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Motorcycle News, Editorials, Product Reviews and Bike Reviews

American Honda Announces CB300R

New-generation CB family grows with introduction of second Neo-Sports Café-inspired motorcycle to U.S. lineup

Apr 4, 2018 – TORRANCE, Calif. – American Honda’s wide-ranging lineup of small-displacement, user-friendly models continues to flourish with today’s announcement that the CB300R will be offered to U.S. customers. Originally unveiled in November at Milan’s EICMA motorcycle show, the model shares the same Neo-Sports Café aesthetic as the CB1000R. Pared down to the essentials, it embodies motorcycling culture and urban fun, simultaneously honoring the CB line’s unrivaled heritage and embracing the future in a way that appeals to younger riders. The bold design is supported by capable performance, thanks to Honda’s proven 286cc liquid-cooled, single-cylinder engine and an entirely new tubular and pressed-steel frame. The CB300R also boasts premium features like an available inertial measurement unit-based ABS, LCD display, and full LED lighting.

“We’re excited to announce that the CB300R will be hitting U.S. showroom floors this year alongside the recently announced CB1000R, with which this new model shares its Neo-Sports Café styling,” said Lee Edmunds, American Honda’s Manager of Motorcycle Marketing Communications. “Honda is committed to offering customers a wide range of models that offer solid performance but are also rich in character and tap into the emotional element of riding. Motorcycling is an exercise in enjoyment, and with the CB300R, that feeling is now accessible to an even wider range of riders, with the added benefit of increased performance.”

  • Colors: Chromosphere Red; Matte Gray Metallic
  • Availability: July 2018
  • MSRP
    • CB300R ABS: $4,949
    • CB300R: $4,649



  • Tubular and pressed-steel frame offers optimized strength and reduced weight
  • Swingarm designed to provide high longitudinal rigidity and control torsion without being harsh or heavy, for confidence-inspiring feel while cornering
  • 41mm inverted fork offers smooth ride with compliant damping and supple spring rate
  • Lightweight aluminum wheels underpin Neo Sports Café styling and aid in lightweight handling
  • New intake and exhaust design reduce air resistance, contributing to more linear throttle response
  • User-friendly, 313 pound curb weight (317 pounds with ABS) attained through strenuous weight-saving measures
  • 31.5-inch seat height provides great sense of control
  • Radial-mount Nissin 4-piston front brake caliper with 296mm floating disc provides optimum stopping power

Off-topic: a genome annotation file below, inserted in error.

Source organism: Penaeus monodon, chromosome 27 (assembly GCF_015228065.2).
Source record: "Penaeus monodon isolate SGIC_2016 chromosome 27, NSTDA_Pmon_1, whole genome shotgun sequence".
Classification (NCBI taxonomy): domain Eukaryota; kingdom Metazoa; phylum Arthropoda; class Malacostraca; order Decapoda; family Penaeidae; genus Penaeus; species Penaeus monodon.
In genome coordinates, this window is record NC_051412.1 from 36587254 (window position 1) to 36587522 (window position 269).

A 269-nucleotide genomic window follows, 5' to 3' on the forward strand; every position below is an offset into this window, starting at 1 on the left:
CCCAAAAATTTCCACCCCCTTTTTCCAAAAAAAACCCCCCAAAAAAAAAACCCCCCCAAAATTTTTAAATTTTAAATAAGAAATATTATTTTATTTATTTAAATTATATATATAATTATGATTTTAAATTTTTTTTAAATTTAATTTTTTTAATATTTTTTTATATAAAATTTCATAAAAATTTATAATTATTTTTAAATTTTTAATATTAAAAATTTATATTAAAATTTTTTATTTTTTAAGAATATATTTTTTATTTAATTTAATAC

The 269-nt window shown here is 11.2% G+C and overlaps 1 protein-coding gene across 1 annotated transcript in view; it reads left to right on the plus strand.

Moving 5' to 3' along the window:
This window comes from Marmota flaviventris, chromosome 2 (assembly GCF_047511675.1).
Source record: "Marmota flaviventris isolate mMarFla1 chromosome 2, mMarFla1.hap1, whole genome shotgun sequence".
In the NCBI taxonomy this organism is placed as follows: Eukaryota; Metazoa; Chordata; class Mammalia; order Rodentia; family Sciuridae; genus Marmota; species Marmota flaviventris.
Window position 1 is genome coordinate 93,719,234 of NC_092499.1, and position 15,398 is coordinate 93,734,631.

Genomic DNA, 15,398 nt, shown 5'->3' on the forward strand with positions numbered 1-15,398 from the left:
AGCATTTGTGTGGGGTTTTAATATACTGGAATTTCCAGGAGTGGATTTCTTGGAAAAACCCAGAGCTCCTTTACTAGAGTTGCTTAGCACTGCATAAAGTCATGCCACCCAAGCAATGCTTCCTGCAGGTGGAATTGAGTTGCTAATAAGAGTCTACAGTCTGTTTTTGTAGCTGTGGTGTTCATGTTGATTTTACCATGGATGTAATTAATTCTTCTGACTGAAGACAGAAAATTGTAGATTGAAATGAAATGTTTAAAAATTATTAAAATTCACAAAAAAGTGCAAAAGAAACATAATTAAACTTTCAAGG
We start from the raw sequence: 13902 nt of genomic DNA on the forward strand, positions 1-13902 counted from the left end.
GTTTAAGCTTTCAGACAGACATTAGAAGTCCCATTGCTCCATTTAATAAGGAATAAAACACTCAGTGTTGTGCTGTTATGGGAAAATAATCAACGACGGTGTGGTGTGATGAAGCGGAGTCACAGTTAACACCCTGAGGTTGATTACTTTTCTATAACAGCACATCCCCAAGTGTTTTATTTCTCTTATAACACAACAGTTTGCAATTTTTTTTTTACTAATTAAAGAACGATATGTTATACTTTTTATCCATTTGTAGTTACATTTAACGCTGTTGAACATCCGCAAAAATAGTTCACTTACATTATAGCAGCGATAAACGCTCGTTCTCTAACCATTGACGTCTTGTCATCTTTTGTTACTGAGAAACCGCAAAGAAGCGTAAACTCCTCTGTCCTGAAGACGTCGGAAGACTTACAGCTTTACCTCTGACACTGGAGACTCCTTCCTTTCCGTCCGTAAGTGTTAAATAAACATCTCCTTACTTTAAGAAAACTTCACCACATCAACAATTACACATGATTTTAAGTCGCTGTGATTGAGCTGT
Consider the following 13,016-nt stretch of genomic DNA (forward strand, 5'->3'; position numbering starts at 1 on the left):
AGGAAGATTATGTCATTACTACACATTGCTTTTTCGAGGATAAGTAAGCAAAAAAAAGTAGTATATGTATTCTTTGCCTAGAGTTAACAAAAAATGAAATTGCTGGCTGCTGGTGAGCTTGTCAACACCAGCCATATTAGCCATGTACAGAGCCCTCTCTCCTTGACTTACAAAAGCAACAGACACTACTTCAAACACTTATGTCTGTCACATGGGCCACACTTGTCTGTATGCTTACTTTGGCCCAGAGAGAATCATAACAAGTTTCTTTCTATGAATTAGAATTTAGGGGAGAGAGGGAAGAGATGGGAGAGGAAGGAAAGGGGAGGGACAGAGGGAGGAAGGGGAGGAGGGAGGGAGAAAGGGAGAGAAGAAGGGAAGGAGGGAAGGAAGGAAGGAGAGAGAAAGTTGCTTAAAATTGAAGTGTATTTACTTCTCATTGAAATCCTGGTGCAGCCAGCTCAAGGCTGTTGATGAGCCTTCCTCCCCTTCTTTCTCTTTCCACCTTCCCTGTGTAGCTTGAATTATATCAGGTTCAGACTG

• Blacked-out hardware compliments Neo-Sports Café styling elements
  • Lightweight, full-function LCD display adds a premium feel
  • All-LED lighting brings modern flare to retro styling


  1. dman says:

    50 pounds lighter than the Kawasaki sounds like a lot, wet or dry. But when you throw in the weight of the rider and gear, the percentage difference is a lot less significant, not even taking into account different size riders. While the bike’s lower weight may benefit handling and ease of use, it’s the bike plus rider weight that should be considered for assessing power to weight ratio for performance. Too many bike articles ignore this … it’s not the same as for a car that weighs ten times as much but with the same weight driver as the motorcycle. And a naked Kawasaki 400 would shed a few more pounds to be closer to the Honda. Not a Honda hater though … I do like the styling a lot.

  2. Mark says:

    They should stop this BS and give us what we really want…the CB400 SuperFour. It’s been in production in Asia for over 20 years, so R&D costs should’ve long been amortized. It should compete well with the SV650. Honda, why aren’t you bringing it to the U.S.?

  3. Jeremy in TX says:

    Great looking bike.

  4. Gary says:

    When Honda product planners started thinking about this bike is made perfect sense. And in many ways it still does. The natural competitor for the CB300R is the KTM390. The CB300R is a good looking motorcycle, much better looking than the KTM. From a value point of view the CB stands up well as a first bike purchase. For an experienced rider that has decided to down-size or stick with a small displacement bike, the KTM provides a more engaging package. But Kawasaki has turned the small displacement bike world upside down. And if Kawasaki releases an Z400RS variant, the Honda product planners (as well as everyone else) will be forced back to the drawing board.

  5. nomadmax says:

    Poor Honda.

    The weight hanging around their neck is the Ninja 400.

    • Austin ZZR 1200 says:

      Also, I’m pretty sure the weight numbers are dry so no real weight advantage over the Kawi especially when power/weight is concerned. Its a looker though..and that might generate some sales

      • Dave says:

        The spec says “curb weight”. I expect that to mean full fluids, making this 50lbs lighter than the Ninja 400. Super lightweight, one cylinder to feed and care for, presumably crazy good mileage, no body work and an ABS option.

        They’re different bikes for different purposes, but if you’re a commuter in or near a city, this little thing should be great (though a 300cc scooter is more practical).

      • Jeremy in TX says:

        They specify curb weight which typically means ready to ride these days. The bike it replaces was 350 lbs wet, so I’d say the figure quoted is feasible given the substantial effort they claim to have devoted weight savings.

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